Echo-Doppler evaluation of acute flow changes in portal hypertensive patients: flow velocity as a reliable parameter

Carlo Sabbà, Giovanna Ferraioli, Paolo Buonamico, Elsa Berardi, Gianfranco Antonica, Kenneth J W Taylor, Ottavio Albano

Research output: Contribution to journalArticle


In order to evaluate the behavior of the portal vein cross-sectional area during changes in portal flow, two groups of subjects were analyzed in two blinded cross- over studies using echo-Doppler flowmetry. The first group (I) consisted of 21 patients with cirrhosis and 16 controls. They received a standardized meal which is known to increase portal flow. The second group (II) consisted of 31 patients with cirrhosis who received a dose of propranolol which is known to decrease portal flow. In Group I, 30 min after the meal, the portal vein blood velocity increased by 35 ± 6% (p <0.01) in cirrhotic patients and by 55 ± 5% (p <0.01), in normal subjects. The portal vein cross-sectional area increased significantly in normal subjects (22 ± 2%, p <0.01) but not in cirrhotic patients (4 ± 2%, n.s.). In Group II, 2 h after propranolol, there was a significant decrease in portal blood velocity (- 14 ± 2%), whereas the portal vein cross-sectional area did not show any significant changes. These data demonstrate that, in portal hypersensitive patients, the portal area measured by echo-Doppler flowmetry can be assumed to be constant and hence its calculation to estimate changes in portal blood flow can be omitted. Therefore, the use of blood velocity alone is suggested to monitor acute changes in flow in portal hypertension using Doppler flowmetry. The elimination of the portal vein cross-sectional area measurement simplifies the quantitative calculation of portal hemodynamics and increases the reliability of the technique by avoiding a source of error.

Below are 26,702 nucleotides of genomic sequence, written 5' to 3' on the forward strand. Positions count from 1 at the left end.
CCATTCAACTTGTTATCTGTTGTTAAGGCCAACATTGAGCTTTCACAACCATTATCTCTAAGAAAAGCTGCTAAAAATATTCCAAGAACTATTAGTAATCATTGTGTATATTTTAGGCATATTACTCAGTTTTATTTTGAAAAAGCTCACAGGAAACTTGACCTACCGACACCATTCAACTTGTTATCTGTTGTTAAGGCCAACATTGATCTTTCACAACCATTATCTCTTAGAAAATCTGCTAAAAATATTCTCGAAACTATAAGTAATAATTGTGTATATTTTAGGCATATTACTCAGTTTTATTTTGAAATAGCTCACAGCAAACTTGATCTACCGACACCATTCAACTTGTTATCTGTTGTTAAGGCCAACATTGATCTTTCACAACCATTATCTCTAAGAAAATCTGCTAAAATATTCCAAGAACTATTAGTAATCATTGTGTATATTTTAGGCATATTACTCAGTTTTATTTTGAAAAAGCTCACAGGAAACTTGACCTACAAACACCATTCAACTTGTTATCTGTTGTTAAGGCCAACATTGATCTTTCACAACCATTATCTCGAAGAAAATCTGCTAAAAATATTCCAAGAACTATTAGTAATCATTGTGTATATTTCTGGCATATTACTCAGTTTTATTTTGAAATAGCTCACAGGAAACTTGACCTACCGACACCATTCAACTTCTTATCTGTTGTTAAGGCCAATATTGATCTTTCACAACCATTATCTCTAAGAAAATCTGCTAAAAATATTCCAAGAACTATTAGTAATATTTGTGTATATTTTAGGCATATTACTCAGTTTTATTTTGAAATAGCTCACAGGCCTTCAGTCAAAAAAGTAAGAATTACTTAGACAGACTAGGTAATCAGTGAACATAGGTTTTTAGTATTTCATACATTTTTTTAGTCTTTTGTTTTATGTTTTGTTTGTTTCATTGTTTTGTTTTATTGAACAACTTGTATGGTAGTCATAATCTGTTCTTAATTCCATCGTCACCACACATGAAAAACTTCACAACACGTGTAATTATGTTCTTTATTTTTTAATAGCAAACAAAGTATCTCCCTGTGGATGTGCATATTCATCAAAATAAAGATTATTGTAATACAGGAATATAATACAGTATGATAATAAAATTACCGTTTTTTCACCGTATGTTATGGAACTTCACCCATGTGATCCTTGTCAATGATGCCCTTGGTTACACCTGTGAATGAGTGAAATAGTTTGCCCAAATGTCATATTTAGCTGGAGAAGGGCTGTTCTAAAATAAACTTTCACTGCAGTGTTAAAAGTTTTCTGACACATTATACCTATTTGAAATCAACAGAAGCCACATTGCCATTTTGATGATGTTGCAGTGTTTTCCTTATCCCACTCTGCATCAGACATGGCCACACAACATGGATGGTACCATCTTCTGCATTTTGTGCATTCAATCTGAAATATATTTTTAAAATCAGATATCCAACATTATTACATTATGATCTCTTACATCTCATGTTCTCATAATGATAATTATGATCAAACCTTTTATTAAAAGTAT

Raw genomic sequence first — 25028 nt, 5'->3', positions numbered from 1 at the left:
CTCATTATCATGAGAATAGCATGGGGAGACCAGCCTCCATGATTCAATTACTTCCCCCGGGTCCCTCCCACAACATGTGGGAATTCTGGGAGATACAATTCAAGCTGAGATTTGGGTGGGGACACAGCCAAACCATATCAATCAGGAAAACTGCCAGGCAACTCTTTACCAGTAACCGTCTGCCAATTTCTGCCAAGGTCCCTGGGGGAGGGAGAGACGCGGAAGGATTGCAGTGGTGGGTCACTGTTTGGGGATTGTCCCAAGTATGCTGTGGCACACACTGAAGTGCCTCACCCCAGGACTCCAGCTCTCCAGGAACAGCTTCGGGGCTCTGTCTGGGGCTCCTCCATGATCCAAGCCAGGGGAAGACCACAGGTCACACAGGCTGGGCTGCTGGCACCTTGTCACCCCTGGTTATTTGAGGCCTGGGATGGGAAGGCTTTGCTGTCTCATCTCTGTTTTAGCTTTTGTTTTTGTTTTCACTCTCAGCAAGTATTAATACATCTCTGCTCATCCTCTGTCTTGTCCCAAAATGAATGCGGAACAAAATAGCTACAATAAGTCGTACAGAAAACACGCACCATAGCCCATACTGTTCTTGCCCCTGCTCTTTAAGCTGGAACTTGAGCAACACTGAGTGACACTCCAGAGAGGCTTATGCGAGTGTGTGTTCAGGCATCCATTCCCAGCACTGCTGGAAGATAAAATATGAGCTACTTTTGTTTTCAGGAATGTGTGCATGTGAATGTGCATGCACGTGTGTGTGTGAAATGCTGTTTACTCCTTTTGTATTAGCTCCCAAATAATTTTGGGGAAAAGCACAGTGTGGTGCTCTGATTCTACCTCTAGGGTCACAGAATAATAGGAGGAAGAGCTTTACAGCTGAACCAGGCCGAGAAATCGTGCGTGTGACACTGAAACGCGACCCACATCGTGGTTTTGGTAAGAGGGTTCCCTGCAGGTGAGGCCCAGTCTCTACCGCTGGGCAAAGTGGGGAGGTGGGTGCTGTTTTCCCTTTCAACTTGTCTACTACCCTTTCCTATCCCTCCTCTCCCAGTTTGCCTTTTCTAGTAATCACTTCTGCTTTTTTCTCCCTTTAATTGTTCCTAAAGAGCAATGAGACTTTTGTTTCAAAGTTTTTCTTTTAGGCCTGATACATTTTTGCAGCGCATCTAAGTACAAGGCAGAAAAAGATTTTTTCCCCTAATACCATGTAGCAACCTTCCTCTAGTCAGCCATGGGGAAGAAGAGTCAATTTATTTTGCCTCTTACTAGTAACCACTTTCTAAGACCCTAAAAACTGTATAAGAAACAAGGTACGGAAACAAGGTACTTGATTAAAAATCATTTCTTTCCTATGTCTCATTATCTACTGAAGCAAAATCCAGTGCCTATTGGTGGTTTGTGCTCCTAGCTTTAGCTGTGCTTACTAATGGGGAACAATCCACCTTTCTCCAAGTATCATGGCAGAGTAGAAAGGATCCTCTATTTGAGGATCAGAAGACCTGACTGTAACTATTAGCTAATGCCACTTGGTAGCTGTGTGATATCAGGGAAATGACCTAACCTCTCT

Original languageEnglish
Pages (from-to)356-360
Number of pages5
JournalJournal of Hepatology
Issue number3
Publication statusPublished - 1992


  • Blood flow measurements
  • Cirrhosis
  • Doppler studies
  • Splanchnic vessels
  • Ultrasound

ASJC Scopus subject areas

  • Gastroenterology

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